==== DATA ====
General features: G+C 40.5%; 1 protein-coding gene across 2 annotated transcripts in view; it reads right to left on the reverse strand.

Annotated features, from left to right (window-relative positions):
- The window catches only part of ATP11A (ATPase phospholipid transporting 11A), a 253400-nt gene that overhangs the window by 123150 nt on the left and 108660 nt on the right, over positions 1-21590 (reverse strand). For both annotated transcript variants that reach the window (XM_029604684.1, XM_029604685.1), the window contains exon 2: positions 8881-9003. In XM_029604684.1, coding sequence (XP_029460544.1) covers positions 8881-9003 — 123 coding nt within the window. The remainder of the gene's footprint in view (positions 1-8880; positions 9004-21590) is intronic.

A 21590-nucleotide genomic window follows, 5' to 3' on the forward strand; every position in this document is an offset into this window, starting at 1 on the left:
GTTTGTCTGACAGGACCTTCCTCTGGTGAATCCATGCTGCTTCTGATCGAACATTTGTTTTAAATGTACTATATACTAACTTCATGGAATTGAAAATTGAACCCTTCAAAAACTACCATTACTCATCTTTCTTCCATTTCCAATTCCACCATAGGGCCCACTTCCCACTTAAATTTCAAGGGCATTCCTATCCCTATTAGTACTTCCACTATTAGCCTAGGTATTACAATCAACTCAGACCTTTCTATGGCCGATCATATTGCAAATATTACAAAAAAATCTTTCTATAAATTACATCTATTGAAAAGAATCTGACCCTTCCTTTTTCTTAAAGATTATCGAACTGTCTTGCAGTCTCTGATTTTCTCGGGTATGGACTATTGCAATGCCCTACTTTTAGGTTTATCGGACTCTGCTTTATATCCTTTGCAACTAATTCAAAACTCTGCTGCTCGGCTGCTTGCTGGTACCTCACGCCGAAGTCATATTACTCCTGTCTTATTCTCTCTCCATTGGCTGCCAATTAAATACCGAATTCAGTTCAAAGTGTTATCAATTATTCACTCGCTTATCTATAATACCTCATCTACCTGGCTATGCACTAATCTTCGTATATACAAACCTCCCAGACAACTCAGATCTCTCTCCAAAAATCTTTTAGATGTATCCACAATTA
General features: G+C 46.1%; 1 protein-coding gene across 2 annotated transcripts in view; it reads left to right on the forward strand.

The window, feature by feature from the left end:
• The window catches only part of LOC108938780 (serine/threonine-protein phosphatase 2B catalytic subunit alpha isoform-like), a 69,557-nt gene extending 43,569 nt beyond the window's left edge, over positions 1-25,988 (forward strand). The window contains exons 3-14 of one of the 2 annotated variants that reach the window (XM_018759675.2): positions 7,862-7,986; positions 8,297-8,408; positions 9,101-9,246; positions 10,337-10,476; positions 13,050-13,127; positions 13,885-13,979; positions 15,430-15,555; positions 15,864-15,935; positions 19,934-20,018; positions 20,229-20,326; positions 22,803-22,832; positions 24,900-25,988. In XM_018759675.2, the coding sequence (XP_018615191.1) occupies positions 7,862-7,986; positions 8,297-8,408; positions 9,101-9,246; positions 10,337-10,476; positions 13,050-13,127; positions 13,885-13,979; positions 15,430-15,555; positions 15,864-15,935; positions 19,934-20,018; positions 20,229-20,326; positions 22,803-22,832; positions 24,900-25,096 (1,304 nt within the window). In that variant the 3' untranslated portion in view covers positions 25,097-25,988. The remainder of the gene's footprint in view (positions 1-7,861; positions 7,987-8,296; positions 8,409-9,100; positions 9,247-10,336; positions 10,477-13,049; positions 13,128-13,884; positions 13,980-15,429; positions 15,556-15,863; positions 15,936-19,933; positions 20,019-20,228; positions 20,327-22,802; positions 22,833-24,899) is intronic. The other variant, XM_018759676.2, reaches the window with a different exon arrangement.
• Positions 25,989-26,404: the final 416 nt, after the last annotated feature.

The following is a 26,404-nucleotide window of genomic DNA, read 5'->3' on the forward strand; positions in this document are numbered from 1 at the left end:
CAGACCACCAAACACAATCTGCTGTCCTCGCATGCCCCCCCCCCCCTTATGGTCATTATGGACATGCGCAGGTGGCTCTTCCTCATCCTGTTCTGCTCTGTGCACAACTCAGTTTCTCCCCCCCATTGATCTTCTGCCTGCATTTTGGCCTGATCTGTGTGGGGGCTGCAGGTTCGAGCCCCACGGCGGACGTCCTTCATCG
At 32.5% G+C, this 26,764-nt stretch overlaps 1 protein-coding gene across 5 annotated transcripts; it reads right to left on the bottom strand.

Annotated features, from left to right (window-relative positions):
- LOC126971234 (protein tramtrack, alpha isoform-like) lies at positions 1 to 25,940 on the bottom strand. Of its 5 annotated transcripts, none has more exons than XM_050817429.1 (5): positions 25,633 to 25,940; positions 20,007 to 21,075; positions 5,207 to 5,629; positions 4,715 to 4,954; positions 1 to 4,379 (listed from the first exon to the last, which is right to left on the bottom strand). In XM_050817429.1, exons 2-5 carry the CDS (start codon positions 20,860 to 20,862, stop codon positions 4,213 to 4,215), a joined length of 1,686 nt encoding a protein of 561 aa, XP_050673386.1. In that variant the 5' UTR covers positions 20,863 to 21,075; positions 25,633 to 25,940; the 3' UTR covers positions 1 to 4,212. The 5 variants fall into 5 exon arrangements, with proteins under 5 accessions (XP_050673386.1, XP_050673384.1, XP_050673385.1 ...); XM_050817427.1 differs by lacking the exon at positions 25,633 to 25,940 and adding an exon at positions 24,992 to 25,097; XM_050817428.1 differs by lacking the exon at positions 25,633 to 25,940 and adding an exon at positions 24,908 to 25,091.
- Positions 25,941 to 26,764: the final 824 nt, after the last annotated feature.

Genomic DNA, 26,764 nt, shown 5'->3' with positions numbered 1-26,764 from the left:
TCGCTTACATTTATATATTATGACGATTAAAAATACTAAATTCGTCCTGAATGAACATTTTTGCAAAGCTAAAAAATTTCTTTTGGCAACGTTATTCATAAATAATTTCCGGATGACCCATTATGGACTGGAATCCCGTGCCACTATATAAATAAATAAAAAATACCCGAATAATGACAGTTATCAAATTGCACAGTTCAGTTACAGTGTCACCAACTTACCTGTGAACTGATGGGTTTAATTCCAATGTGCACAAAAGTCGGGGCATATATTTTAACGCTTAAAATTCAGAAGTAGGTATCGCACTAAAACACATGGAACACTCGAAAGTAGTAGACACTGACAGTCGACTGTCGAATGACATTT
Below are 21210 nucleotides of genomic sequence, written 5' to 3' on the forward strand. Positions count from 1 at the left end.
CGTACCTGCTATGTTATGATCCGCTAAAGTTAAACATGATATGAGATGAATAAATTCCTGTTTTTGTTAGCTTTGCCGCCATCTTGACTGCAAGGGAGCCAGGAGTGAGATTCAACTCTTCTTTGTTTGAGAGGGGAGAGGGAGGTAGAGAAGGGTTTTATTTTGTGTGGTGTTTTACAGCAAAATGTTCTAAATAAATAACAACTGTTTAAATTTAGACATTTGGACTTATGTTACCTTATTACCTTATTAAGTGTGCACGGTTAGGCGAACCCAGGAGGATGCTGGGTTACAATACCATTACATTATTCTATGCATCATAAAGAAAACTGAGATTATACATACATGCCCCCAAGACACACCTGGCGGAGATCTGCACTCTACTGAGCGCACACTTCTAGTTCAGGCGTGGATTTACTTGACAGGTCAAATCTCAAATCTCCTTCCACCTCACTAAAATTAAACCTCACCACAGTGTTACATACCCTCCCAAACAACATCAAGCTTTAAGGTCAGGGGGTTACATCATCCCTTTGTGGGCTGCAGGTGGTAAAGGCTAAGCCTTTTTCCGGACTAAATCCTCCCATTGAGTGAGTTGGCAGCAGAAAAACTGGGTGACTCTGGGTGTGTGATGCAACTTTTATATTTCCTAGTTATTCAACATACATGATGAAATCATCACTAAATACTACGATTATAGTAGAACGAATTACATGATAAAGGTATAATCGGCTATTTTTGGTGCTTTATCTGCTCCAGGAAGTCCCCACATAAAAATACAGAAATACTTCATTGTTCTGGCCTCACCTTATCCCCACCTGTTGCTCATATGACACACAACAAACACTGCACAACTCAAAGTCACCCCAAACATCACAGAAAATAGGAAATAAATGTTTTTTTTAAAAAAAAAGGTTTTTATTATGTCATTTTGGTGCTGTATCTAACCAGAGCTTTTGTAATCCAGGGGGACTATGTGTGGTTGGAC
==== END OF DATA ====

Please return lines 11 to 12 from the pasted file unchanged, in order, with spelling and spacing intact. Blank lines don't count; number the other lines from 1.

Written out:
CAGACCACCAAACACAATCTGCTGTCCTCGCATGCCCCCCCCCCCCTTATGGTCATTATGGACATGCGCAGGTGGCTCTTCCTCATCCTGTTCTGCTCTGTGCACAACTCAGTTTCTCCCCCCCATTGATCTTCTGCCTGCATTTTGGCCTGATCTGTGTGGGGGCTGCAGGTTCGAGCCCCACGGCGGACGTCCTTCATCG
At 32.5% G+C, this 26,764-nt stretch overlaps 1 protein-coding gene across 5 annotated transcripts; it reads right to left on the bottom strand.